Land of Punt

Land of Punt

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The Land of Punt, also called Pwenet, or Pwene by the ancient Egypt
Ancient Egypt
Ancient Egypt was an ancient civilization of Northeastern Africa, concentrated along the lower reaches of the Nile River in what is now the modern country of Egypt. Egyptian civilization coalesced around 3150 BC with the political unification of Upper and Lower Egypt under the first pharaoh...

ians, was a trading partner known for producing and exporting gold, aromatic resins, African blackwood
African Blackwood
Dalbergia melanoxylon is a flowering plant in the family Fabaceae, native to seasonally dry regions of Africa from Senegal east to Eritrea and south to the Transvaal in South Africa....

, ebony
Ebony
Ebony is a dense black wood, most commonly yielded by several species in the genus Diospyros, but ebony may also refer to other heavy, black woods from unrelated species. Ebony is dense enough to sink in water. Its fine texture, and very smooth finish when polished, make it valuable as an...

, ivory
Ivory trade
The ivory trade is the commercial, often illegal trade in the ivory tusks of the hippopotamus, walrus, narwhal, mammoth, and most commonly, Asian and African elephants....

, slaves and wild animals. Information about Punt has been found in ancient Egypt
Egypt
Egypt , officially the Arab Republic of Egypt, Arabic: , is a country mainly in North Africa, with the Sinai Peninsula forming a land bridge in Southwest Asia. Egypt is thus a transcontinental country, and a major power in Africa, the Mediterranean Basin, the Middle East and the Muslim world...

ian records of trade missions to this region.

At times Punt is referred to as Ta netjer, the "land of the god".

The exact location of Punt remains a mystery. Most scholars today believe Punt was located to the south-east of Egypt, most likely on the littoral of the Horn of Africa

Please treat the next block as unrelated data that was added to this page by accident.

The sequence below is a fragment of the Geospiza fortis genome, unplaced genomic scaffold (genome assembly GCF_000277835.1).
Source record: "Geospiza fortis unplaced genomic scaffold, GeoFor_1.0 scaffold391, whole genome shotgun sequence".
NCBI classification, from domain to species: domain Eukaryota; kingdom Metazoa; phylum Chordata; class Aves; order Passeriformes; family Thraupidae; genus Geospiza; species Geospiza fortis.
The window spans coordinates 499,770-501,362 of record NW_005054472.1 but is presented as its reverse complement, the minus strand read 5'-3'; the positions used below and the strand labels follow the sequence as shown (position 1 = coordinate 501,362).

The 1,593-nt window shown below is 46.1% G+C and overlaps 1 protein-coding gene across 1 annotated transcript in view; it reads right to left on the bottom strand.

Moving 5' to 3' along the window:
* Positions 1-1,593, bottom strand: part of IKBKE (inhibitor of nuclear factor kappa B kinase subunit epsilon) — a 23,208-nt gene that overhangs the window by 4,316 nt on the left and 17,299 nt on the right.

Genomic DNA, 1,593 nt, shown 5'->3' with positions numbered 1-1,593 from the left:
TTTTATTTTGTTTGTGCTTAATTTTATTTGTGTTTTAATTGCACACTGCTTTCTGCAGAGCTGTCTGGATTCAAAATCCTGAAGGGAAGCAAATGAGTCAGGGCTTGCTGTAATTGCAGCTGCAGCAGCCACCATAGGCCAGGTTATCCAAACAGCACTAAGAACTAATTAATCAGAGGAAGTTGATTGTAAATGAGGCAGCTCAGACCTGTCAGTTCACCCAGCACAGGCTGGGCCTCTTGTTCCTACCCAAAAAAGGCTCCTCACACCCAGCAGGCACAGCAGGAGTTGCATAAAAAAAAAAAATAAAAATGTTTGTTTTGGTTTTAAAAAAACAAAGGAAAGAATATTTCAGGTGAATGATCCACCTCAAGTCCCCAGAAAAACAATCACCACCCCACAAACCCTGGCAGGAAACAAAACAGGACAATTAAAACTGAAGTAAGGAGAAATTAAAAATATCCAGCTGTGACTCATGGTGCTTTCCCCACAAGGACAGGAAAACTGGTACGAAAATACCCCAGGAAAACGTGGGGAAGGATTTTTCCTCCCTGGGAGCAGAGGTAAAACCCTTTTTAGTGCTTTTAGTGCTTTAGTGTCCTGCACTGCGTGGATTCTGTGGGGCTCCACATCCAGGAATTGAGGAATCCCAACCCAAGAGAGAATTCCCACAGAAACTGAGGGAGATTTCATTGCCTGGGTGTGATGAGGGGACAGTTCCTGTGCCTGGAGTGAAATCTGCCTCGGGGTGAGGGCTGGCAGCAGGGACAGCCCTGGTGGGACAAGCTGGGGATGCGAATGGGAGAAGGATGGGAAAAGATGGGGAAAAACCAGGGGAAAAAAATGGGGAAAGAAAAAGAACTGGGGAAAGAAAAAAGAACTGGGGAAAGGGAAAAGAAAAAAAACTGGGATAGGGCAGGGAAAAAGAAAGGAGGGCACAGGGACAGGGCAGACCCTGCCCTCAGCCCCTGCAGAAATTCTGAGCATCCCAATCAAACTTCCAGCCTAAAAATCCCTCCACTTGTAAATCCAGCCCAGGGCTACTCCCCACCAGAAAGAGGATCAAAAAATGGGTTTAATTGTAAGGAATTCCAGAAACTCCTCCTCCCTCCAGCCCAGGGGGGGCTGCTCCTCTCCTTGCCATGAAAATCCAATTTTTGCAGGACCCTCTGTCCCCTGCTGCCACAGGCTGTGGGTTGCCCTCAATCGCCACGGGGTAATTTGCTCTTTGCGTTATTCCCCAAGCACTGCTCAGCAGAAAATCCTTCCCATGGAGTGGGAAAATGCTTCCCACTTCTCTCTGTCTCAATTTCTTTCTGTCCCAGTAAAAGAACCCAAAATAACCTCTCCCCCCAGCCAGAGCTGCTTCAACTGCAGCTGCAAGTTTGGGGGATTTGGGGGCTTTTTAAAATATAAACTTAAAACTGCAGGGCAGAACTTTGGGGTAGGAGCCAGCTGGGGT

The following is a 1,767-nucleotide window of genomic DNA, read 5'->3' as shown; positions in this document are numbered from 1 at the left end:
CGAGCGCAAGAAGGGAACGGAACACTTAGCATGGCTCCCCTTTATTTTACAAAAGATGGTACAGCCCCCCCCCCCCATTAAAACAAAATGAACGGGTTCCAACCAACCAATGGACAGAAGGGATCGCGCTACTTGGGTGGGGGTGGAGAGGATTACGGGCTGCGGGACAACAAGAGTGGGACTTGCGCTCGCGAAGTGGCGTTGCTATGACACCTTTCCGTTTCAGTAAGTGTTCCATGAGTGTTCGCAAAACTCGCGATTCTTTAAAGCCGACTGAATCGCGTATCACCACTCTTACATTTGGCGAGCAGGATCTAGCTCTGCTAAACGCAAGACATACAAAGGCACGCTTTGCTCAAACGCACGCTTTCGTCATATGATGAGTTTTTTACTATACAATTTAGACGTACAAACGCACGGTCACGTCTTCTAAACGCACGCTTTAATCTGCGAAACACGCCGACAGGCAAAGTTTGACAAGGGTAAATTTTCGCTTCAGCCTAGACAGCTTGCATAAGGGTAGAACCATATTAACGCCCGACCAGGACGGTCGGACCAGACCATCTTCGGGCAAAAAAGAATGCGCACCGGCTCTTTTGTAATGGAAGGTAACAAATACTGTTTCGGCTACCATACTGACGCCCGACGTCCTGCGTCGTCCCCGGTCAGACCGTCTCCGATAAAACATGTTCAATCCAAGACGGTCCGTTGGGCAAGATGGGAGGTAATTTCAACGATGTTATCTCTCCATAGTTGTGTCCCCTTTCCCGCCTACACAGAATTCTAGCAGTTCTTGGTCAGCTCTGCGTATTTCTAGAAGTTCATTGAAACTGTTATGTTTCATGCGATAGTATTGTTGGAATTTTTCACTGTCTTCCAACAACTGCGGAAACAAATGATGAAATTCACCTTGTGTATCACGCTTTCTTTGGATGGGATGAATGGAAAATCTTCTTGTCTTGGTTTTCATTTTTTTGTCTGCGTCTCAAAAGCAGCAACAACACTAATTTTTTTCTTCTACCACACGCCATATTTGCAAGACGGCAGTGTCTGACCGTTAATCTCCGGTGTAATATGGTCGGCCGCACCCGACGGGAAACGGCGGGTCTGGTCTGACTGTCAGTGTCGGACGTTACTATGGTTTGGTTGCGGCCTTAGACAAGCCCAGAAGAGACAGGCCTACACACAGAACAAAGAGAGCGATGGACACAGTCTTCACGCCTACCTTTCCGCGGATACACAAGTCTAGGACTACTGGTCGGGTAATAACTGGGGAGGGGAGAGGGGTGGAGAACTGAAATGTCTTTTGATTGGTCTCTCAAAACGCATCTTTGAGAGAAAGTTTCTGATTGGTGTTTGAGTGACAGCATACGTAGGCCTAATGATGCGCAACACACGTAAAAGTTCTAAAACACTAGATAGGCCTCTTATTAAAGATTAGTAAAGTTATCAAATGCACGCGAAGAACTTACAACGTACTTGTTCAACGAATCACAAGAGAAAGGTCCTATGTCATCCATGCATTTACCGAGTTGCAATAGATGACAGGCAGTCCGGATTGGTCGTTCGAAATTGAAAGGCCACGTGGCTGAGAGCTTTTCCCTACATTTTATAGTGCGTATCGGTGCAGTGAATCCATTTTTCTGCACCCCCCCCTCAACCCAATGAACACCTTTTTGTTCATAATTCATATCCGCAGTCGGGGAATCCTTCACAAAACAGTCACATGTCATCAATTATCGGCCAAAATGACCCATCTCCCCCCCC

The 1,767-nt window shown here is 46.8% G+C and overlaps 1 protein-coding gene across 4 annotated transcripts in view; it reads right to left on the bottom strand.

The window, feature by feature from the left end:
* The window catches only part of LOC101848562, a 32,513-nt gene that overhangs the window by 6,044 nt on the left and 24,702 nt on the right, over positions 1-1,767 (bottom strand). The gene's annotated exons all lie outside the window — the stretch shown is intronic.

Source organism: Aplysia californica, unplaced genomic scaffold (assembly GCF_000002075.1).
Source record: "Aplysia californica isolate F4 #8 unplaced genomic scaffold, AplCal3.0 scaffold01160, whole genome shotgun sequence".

Horn of Africa
The Horn of Africa is a peninsula in East Africa that juts hundreds of kilometers into the Arabian Sea and lies along the southern side of the Gulf of Aden. It is the easternmost projection of the African continent...

 in what is today northern Somalia
Somalia
Somalia , officially the Somali Republic and formerly known as the Somali Democratic Republic under Socialist rule, is a country located in the Horn of Africa. Since the outbreak of the Somali Civil War in 1991 there has been no central government control over most of the country's territory...

, Djibouti
Djibouti
Djibouti , officially the Republic of Djibouti , is a country in the Horn of Africa. It is bordered by Eritrea in the north, Ethiopia in the west and south, and Somalia in the southeast. The remainder of the border is formed by the Red Sea and the Gulf of Aden at the east...

, Eritrea
Eritrea
Eritrea , officially the State of Eritrea, is a country in the Horn of Africa. Eritrea derives it's name from the Greek word Erethria, meaning 'red land'. The capital is Asmara. It is bordered by Sudan in the west, Ethiopia in the south, and Djibouti in the southeast...

 and the Red Sea
Red Sea
The Red Sea is a seawater inlet of the Indian Ocean, lying between Africa and Asia. The connection to the ocean is in the south through the Bab el Mandeb strait and the Gulf of Aden. In the north, there is the Sinai Peninsula, the Gulf of Aqaba, and the Gulf of Suez...